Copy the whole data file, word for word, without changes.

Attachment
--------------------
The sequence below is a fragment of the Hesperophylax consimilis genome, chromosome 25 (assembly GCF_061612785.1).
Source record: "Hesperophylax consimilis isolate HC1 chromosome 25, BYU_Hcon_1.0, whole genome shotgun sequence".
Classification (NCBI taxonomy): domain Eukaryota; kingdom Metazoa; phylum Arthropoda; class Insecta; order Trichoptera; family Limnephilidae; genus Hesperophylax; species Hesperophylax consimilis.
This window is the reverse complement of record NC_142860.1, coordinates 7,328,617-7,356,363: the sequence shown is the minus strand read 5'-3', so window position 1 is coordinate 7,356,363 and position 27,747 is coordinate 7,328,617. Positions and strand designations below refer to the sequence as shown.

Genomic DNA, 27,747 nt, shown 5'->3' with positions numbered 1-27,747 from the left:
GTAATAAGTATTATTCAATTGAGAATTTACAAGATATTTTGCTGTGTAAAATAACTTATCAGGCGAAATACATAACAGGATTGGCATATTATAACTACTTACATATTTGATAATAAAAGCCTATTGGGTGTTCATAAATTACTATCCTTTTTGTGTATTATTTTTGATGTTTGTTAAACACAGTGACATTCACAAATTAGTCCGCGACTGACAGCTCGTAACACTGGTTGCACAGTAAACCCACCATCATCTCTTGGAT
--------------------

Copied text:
The sequence below is a fragment of the Hesperophylax consimilis genome, chromosome 25 (assembly GCF_061612785.1).
Source record: "Hesperophylax consimilis isolate HC1 chromosome 25, BYU_Hcon_1.0, whole genome shotgun sequence".
Classification (NCBI taxonomy): domain Eukaryota; kingdom Metazoa; phylum Arthropoda; class Insecta; order Trichoptera; family Limnephilidae; genus Hesperophylax; species Hesperophylax consimilis.
This window is the reverse complement of record NC_142860.1, coordinates 7,328,617-7,356,363: the sequence shown is the minus strand read 5'-3', so window position 1 is coordinate 7,356,363 and position 27,747 is coordinate 7,328,617. Positions and strand designations below refer to the sequence as shown.

Genomic DNA, 27,747 nt, shown 5'->3' with positions numbered 1-27,747 from the left:
GTAATAAGTATTATTCAATTGAGAATTTACAAGATATTTTGCTGTGTAAAATAACTTATCAGGCGAAATACATAACAGGATTGGCATATTATAACTACTTACATATTTGATAATAAAAGCCTATTGGGTGTTCATAAATTACTATCCTTTTTGTGTATTATTTTTGATGTTTGTTAAACACAGTGACATTCACAAATTAGTCCGCGACTGACAGCTCGTAACACTGGTTGCACAGTAAACCCACCATCATCTCTTGGAT